Let’s Talk About Race: The Black Girl

Say it Rah-shay By Aug 09, 2013 4 Comments

Last weekend I attended a party with Effin Guy and my sister.  When Effin Guy and I arrived I immediately felt like I didn’t belong; aside from my sister and myself there were one I was the only other minority. I cannot say why I felt so uncomfortable; perhaps it was being out of my element at the party. (I am not a party person preferring to hang out with a book and some choice TV). It could have been that this was a conservative group; there were lots of conversations about “The Party” and upcoming races (I am an Obamamama and proud of it). It could have been that I really did not know the other people in attendance; It was the party of a family member of a mutual friend of Effin Guy and My sister and someone that I know through The Bee’s school. While we are friendly enough she had huge party to run and couldn’t keep me comfortable all night.

I womaned up and stayed for the party eventually relaxing enough to enjoy some food and conversation. Later on as my sister and I did a PM – Post Mortem – (a chat we do after some type of event where we just need to vent) we both agreed that while there was no one event that made us uncomfortable we did have a distinct feeling of being BLACK.


I know I am a Black Woman. I see myself in the mirror as I get dressed. I see it in the face of my daughter who looks a little like her dad and a lot like me. But what does that mean to be Black? I still like to think of myself as a person who likes yarn, books, trash TV and worrying about my teen. But I feel like I have so many roles to play: Rachee at work, Rachee at home, Rachee with Effin Guy that I cannot NOT think about race.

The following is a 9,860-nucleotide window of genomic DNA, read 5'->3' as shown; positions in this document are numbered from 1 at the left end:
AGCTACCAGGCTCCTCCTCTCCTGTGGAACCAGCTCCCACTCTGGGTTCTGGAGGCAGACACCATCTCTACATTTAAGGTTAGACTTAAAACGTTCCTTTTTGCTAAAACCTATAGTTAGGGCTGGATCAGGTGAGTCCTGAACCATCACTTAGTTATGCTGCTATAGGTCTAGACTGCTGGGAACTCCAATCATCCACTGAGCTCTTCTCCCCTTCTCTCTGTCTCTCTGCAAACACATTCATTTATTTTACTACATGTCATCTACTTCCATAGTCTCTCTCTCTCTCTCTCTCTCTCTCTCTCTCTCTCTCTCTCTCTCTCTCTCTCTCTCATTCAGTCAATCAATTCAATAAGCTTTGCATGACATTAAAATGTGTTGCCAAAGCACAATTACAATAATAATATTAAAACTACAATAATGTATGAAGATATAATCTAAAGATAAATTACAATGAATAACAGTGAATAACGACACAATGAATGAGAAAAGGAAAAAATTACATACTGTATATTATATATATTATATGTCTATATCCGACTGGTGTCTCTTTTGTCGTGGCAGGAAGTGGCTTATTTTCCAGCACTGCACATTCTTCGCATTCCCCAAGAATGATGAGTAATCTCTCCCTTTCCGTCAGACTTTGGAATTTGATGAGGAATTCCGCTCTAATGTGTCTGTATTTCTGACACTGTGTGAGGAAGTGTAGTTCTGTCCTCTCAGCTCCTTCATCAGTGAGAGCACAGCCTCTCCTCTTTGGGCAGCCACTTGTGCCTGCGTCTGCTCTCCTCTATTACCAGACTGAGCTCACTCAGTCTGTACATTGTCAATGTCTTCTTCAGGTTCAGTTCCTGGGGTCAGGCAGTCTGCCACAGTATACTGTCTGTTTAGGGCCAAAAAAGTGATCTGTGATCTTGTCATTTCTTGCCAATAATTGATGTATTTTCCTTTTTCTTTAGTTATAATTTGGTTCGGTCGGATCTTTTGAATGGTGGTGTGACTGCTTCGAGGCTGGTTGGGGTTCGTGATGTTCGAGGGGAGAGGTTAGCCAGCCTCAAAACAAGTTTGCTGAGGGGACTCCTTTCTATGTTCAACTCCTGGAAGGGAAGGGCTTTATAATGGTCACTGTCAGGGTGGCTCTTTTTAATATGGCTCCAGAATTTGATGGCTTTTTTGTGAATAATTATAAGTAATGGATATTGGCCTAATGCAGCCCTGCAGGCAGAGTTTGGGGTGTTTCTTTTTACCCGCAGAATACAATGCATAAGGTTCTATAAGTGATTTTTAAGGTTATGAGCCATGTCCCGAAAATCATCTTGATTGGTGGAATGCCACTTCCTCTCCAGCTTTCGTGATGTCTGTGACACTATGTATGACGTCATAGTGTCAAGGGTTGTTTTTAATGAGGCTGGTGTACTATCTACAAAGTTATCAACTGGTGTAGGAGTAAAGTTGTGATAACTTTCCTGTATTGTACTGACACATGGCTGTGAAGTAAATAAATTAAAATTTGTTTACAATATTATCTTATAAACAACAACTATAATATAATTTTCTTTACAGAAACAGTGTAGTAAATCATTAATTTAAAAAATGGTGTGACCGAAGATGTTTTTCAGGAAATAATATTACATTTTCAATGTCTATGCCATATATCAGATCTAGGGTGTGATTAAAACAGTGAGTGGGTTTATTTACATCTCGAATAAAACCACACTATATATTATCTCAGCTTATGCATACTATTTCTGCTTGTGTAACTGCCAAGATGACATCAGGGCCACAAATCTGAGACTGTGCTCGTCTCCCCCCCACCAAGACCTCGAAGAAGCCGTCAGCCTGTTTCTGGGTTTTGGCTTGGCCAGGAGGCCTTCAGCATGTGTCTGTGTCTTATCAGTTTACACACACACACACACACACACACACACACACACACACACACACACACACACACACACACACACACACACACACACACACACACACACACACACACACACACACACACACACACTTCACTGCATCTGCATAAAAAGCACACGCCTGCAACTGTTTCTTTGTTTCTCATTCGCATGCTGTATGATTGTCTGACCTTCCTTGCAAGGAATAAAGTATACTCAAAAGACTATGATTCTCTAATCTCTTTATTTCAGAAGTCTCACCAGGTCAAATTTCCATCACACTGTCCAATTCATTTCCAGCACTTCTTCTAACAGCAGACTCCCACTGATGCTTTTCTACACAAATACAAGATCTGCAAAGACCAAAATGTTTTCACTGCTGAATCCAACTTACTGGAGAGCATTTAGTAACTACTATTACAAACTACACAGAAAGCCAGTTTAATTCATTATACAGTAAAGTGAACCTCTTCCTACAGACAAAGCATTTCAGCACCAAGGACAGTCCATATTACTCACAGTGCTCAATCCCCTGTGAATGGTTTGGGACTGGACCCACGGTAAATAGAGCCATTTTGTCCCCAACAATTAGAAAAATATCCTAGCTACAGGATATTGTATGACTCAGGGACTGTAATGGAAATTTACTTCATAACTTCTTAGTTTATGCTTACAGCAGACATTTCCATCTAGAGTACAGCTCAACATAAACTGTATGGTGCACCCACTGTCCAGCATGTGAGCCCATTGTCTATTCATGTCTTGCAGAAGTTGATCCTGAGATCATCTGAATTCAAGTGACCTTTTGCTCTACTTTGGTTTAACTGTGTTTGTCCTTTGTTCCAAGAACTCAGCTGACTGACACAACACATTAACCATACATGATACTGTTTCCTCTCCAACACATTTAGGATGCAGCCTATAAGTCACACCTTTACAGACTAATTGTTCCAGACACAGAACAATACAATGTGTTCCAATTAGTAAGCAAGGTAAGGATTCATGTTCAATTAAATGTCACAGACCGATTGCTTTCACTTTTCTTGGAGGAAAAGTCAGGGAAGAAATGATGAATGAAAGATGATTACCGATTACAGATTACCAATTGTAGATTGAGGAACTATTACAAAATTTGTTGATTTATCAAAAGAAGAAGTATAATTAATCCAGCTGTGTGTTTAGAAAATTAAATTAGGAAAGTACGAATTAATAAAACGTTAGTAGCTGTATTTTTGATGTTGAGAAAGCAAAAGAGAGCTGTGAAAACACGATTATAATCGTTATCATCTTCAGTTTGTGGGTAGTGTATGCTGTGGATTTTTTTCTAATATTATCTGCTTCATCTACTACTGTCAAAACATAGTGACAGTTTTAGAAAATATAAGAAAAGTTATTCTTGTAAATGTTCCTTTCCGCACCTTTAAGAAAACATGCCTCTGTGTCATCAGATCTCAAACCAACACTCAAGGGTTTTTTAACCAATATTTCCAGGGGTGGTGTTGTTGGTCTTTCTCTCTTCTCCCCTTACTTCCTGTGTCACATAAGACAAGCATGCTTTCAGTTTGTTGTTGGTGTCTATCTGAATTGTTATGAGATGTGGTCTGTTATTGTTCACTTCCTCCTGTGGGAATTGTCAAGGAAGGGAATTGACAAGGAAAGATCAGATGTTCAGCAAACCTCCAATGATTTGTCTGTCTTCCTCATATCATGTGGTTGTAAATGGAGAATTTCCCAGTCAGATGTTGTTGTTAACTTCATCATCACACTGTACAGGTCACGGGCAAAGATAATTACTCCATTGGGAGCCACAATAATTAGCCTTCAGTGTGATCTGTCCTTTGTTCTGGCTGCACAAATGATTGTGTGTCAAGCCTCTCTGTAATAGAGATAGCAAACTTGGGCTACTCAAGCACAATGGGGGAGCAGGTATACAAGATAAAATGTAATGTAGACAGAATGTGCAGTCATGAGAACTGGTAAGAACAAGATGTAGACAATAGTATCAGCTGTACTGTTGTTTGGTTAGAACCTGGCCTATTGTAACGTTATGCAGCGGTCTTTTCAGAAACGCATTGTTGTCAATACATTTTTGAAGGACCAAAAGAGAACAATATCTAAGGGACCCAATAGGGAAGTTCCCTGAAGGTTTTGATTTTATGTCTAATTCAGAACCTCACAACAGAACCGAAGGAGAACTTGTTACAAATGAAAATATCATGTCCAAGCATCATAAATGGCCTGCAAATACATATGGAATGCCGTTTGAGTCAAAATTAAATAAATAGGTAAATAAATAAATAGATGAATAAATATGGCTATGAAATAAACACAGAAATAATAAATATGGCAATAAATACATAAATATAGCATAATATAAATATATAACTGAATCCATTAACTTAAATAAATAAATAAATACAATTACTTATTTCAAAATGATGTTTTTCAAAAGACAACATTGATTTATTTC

Conversations about race are difficult.  While I have a decent relationship with most people I often worry find myself pausing before speaking out against something because I worry that I will be labeled “Angry Black Girl” or “difficult to work with.” I tread carefully; I once had a co-worker accuse me of being hard to talk to when I complained about a program but later had a peer tell me I was not assertive enough. Sometimes I wonder if my skin isn’t thick enough; I’ve heard people complain about my section of the library and I have to remind myself not to take it personally but are some of the slights directed at me due to my lousy shelf upkeep or due to it being MY section?